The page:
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The First Workshop on Action Languages, Process Modeling, and Policy Reasoning (ALPP 2015) 

Aims and Scope

Action languages are formal models for describing transition systems, developed in the Artificial Intelligence community. Examples of actions languages are STRIPS, ADL, the situation calculus, the event calculus, the fluent calculus, temporal action logics, PDDL, and A-family languages, such as A, B, C, C+, and AL. Encoding action domains in ASP is closely related to representing them in action languages. Such languages enable formal reasoning about actions and their effects, and several effective implementations are available. 

On the other hand, there are also various semi-formal languages developed in software engineering and security areas for modeling processes or specifying policies. Such languages are mainly developed for representing various specific requirements for practical applications, and many of them are industry standards. Typically their semantics are described in English statements and diagrams, and formal description is often lacking. Examples of these languages are UML, BPMN, BPEL4WS, WSDL, and XACML. 

Both kinds of languages share some common aims with complementary perspectives. There are various formal reasoning tasks developed in action languages that may benefit process modeling and policy analysis. Various needs arisen from specific applications may identify shortcomings of the current progress in action languages. For instance, we are interested in any aspects that force one to use low level logics, such as answer set programming languages, for expressing high level concepts required in processes and policies.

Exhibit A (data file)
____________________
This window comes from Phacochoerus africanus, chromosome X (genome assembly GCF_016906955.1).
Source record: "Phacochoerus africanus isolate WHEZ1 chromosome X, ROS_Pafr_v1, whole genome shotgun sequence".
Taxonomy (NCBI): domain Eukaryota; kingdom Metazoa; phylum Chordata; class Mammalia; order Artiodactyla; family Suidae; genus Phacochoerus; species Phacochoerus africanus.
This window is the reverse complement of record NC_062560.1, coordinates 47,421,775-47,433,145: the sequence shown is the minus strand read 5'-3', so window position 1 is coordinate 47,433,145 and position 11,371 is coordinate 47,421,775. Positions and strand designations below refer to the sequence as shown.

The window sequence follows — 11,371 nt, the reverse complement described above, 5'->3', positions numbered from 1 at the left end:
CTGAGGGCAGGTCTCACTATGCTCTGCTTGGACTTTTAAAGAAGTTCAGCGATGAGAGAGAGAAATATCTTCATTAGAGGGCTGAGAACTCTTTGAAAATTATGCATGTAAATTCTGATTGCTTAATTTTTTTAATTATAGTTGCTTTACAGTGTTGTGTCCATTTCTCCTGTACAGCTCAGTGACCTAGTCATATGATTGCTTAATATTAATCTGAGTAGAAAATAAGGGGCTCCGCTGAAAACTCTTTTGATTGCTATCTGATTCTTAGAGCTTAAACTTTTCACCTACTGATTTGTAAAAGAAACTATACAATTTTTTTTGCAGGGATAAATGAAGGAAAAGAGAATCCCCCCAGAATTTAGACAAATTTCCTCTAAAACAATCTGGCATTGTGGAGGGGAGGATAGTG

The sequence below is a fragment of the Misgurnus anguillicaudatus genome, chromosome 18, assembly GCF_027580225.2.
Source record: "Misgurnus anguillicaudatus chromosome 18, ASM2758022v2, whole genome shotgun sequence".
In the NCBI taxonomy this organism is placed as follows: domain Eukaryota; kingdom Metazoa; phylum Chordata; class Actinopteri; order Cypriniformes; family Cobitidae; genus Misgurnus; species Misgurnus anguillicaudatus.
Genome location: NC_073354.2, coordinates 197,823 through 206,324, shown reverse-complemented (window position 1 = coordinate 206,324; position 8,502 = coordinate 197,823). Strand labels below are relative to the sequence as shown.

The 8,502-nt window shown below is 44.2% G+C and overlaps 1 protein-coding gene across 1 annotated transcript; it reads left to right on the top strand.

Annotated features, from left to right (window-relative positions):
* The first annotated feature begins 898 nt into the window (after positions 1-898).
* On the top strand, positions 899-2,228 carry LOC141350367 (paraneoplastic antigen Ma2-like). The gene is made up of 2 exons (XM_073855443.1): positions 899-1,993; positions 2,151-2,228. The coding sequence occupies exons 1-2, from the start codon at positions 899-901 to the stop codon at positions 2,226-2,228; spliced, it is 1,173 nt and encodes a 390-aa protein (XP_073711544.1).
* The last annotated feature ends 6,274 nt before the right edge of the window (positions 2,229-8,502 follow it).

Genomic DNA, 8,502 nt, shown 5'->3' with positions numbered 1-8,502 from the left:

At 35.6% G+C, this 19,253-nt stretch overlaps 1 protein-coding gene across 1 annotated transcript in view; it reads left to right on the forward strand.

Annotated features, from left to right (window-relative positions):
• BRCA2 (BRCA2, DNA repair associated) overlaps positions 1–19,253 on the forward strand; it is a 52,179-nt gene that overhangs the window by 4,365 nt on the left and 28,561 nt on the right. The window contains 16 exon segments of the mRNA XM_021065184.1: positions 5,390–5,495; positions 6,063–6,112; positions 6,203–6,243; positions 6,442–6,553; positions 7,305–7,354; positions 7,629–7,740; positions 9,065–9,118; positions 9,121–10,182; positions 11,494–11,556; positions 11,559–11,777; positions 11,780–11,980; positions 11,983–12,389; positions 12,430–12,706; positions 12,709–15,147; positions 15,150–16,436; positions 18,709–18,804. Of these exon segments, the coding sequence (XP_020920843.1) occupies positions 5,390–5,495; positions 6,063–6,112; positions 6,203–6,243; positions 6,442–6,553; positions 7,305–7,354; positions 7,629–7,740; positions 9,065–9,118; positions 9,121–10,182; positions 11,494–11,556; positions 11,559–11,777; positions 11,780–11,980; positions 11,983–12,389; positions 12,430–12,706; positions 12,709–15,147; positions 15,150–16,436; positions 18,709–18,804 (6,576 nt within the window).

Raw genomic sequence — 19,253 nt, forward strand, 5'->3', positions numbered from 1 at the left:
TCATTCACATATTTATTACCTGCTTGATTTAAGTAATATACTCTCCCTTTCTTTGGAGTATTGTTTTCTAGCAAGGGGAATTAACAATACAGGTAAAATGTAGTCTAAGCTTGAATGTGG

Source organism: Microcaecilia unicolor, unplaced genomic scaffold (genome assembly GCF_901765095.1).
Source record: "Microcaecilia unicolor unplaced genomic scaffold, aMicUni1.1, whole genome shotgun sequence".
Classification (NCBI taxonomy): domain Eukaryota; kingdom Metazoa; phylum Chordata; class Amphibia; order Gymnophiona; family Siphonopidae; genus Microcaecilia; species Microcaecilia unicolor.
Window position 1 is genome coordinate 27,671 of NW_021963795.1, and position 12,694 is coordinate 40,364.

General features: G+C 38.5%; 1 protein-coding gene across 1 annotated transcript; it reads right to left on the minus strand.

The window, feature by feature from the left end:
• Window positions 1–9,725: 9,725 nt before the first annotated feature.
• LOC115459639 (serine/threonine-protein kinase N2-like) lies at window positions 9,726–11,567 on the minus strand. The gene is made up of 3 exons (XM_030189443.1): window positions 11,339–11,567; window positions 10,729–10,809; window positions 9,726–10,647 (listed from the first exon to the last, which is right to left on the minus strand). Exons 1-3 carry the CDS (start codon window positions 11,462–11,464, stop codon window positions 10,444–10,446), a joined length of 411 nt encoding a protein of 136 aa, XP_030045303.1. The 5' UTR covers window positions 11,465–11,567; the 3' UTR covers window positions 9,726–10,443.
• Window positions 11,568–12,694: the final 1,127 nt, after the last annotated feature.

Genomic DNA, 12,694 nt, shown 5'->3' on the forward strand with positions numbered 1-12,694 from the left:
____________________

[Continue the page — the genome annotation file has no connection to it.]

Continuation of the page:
The aim of ALPP 2015 is to bring together people from different communities (such as the Artificial Intelligence and Software Engineering), including theorists and practitioners, and to provide a unique opportunity to share their perspectives with others interested in the various aspects. 

Topics of interests include (but are not limited to): 
- action languages and process/workflow modeling 
- answer set programming and process/workflow modeling 
- action languages and policy representation & reasoning
- answer set programming and policy representation & reasoning
- formal analysis of process and policies
- relating action languages to process modeling languages
- relating action languages to policy languages 

Invited speakers: 

Philip W. L. Fong, University of Calgary

Michael Gelfond, Texas Tech University


ALPP 2015 is a workshop associated with LPNMR 2015